This is my first chance to write anything again. I had a candle burning a while one night and started a letter to Roxy but have not been able to finish it. Mail came yesterday and the day before I got six letters. Two were from home and one was a notice from a bank in Paris that Everett had sent me one hundred and nine francs. I have most of my pay left and no place to spend it. Dont know what I will do with it all. I am sick today and have not been out to work.
I was out to work on the road again yesterday. The Germans threw a lot of shells over but as usual they did no damage. The Americans made an attack a couple days ago and a large number of wounded have been brought in over this road. The papers state they have made a big advance near Verdun and captured eight thousand prisoners. Last nights papers said Bulgaria was asking for a separate peace. I am sick again today and am staying in my tent. It is only a bad cold and sore throat but the docter is treating it and the weather is too cold and windy for me to go out much. I fail to see why this country is called Sunny France.
We are still working on the road and things are the same as before. It is shelled every day as usual. Yesterday fourteen shells came over in about ten minutes and only one exploded. It was lucky the rest did not for some of them fell right where a bunch of the boys were getting out stone in the ruined village today and once this morning got orders to go in dugouts when shelling was a little heavy. Just now we have the same orders and I am sitting in an old trench writing this. A trench is a much pleasanter place than a dug out although it may not be so safe. I mailed a letter to Roxy through the Red Cross a couple days ago but dont know when I will get a chance to write another. We are all glad to hear Bulgaria has surrendered. It brings us a little nearer home we think. Most of us have an idea Turkey will be next. In fact we expect to have Turkey for Thanksgiving.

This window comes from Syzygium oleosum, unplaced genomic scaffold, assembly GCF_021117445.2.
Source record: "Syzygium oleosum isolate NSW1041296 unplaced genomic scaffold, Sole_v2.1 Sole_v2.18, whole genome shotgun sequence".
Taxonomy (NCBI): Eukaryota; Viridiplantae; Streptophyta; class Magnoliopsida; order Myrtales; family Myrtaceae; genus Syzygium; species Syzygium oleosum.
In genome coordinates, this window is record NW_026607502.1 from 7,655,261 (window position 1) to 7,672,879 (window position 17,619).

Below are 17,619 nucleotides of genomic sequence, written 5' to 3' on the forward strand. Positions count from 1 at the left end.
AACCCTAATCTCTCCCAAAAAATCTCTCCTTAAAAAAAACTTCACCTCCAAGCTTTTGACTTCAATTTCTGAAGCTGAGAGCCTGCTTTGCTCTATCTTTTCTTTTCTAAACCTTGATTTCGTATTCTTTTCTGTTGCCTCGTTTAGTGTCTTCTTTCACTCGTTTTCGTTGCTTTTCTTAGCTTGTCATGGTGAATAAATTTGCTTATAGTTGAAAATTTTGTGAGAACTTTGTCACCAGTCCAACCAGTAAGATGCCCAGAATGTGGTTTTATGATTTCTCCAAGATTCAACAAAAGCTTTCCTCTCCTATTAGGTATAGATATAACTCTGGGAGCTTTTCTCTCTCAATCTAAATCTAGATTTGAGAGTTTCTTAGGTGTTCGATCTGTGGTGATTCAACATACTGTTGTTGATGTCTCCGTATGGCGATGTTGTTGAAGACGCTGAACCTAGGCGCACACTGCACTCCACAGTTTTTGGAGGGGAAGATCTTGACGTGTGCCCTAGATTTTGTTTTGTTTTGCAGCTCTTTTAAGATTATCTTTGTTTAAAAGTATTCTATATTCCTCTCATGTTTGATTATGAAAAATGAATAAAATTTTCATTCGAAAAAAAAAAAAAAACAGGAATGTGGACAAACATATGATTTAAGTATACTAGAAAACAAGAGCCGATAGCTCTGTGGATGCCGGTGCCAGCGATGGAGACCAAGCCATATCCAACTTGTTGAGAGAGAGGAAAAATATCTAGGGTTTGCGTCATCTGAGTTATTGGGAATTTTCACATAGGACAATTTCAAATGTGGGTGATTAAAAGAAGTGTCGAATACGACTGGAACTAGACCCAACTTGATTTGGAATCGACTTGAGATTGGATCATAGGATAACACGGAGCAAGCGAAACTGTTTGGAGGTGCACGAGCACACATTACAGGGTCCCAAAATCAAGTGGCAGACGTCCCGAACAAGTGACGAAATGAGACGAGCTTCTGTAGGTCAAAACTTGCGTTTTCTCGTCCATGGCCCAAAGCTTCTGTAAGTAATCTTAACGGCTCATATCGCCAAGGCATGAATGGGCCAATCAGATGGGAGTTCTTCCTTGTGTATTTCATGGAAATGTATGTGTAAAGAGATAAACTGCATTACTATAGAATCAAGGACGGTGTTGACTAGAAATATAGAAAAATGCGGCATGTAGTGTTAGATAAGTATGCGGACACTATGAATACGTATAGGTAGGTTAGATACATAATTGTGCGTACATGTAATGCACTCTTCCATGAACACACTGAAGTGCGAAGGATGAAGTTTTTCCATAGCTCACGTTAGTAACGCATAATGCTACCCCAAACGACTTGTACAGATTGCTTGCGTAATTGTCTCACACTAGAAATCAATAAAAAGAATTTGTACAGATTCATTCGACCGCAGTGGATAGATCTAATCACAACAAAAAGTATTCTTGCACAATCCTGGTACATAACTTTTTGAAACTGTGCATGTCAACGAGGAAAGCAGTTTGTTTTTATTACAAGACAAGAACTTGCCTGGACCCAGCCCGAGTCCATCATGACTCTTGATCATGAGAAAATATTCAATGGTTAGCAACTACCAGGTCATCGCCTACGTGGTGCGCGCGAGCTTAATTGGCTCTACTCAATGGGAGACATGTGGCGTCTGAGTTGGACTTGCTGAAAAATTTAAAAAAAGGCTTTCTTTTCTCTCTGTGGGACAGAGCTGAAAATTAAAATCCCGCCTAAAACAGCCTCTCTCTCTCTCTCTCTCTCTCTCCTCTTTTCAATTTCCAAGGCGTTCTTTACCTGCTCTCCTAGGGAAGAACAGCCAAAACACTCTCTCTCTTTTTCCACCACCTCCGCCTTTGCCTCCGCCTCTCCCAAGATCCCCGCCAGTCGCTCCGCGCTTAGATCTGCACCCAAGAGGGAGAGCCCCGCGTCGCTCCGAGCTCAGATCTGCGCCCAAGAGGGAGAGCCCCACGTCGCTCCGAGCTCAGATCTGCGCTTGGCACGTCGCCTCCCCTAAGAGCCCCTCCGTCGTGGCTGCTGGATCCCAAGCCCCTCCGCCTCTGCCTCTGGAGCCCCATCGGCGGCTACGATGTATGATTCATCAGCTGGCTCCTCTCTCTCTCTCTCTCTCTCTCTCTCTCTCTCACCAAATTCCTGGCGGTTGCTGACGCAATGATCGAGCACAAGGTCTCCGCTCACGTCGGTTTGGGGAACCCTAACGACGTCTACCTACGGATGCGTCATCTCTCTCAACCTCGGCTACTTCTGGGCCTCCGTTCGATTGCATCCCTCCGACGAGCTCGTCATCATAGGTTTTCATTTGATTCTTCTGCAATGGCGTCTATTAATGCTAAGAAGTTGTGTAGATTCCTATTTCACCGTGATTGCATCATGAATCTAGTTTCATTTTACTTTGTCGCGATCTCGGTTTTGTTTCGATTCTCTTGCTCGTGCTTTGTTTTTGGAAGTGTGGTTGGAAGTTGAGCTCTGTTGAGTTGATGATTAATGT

Yesterday was Sunday and we had the day off. Ray, Charlie and I went to Mamey where there was a Y.M.C.A. and bought cake, chocolate and jam. Last night the Germans threw a few shells pretty close to us an(d) some of the boys spent the most of the night in a trench. I was on gas watch watch the later half of the night but the first half my blankets felt to(o) good for me to leave them no matter how many shells came over. I did not know if my tent would stop the shells or not but took a chance and came through alright. Today we got paid and I got one hundred and forty-five francs. I have about three hundred and seventy-five francs on hand besides the money in Paris the folks sent me. We move today and I am nearly all packed up. I dont know where we go.
Gordon's Journal part 7: Bois du Four to Xivray
© 2001 by Roxy Triebel or the original contributor.